Friday, March 06, 2020

A quick primer on Alberta's carbon tax (or not)

If you have had problems understanding Alberta's position viz-à-viz carbon taxes, you're probably not alone. I, for one, couldn't figure it out, but then I often have difficulty figuring out things that happen in Alberta...
Anyway, I finally managed to track down a document that adequately explains it (courtesy of accounting firm PriceWaterhouseCoopers, as it happens), and now I think I more or less understand. Sort of.
Alberta used to have a perfectly good carbon tax system, called the Carbon Competitiveness Incentive Regulation (CCIR), under Rachel Notley's NDP government. When Jason Kenney's Conservatives took over in April 2019, pretty much the first thing they did was, predictably enough, cancel it. So, then they didn't have any carbon tax, and so the federal "backstop" carbon tax clicked in, which Kenney obviously didn't like.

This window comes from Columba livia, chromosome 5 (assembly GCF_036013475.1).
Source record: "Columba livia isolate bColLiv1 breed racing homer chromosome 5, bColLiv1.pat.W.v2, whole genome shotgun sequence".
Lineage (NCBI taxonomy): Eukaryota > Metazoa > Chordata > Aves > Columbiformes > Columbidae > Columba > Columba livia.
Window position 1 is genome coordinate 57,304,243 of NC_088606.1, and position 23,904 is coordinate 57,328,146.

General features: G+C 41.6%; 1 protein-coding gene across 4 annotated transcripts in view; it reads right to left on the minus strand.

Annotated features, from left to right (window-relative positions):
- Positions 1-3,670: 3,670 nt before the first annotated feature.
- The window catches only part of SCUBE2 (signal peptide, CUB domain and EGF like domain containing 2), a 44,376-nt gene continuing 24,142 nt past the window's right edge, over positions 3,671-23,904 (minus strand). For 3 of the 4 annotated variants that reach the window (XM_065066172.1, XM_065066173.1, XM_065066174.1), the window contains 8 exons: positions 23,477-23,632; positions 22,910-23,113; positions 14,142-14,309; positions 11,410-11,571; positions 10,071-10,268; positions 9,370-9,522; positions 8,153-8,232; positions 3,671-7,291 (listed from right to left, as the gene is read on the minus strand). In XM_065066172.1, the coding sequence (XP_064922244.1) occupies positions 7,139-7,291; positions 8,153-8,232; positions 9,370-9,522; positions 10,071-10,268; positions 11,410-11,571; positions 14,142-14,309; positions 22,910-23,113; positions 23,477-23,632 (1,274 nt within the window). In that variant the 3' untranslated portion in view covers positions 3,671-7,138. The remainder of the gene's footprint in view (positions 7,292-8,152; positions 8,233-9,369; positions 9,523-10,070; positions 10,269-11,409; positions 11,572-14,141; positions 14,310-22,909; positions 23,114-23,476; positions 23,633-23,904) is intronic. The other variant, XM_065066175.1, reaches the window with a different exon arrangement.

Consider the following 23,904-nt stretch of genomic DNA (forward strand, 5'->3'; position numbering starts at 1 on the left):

He therefore instituted his own carbon tax, called the Technology Innovation and Emissions Reduction (TIER) system (because heaven forbid it be called a carbon tax!), which only applies to greenhouse gas emitters exceeding a 100 kilotonne CO2 annual threshold, and which is pegged to the levels of the federal carbon tax. Unlike the old carbon tax, there is no income tax rebate to individuals; it is a straight tax retained by the provincial government, some of which is to be put towards carbon reduction schemes in the province (maybe).
However, because TIER does not apply to all companies, the federal backstop tax applies to those smaller emitters not already covered by TIER, thus necessitating two completely separate accounting systems, and unnecessarily complicating the whole exercise.
So, what then is the point of having  the TIER system? Ah, I've not been able to pin that down, I'm afraid. Because ... well, because Alberta.

No comments: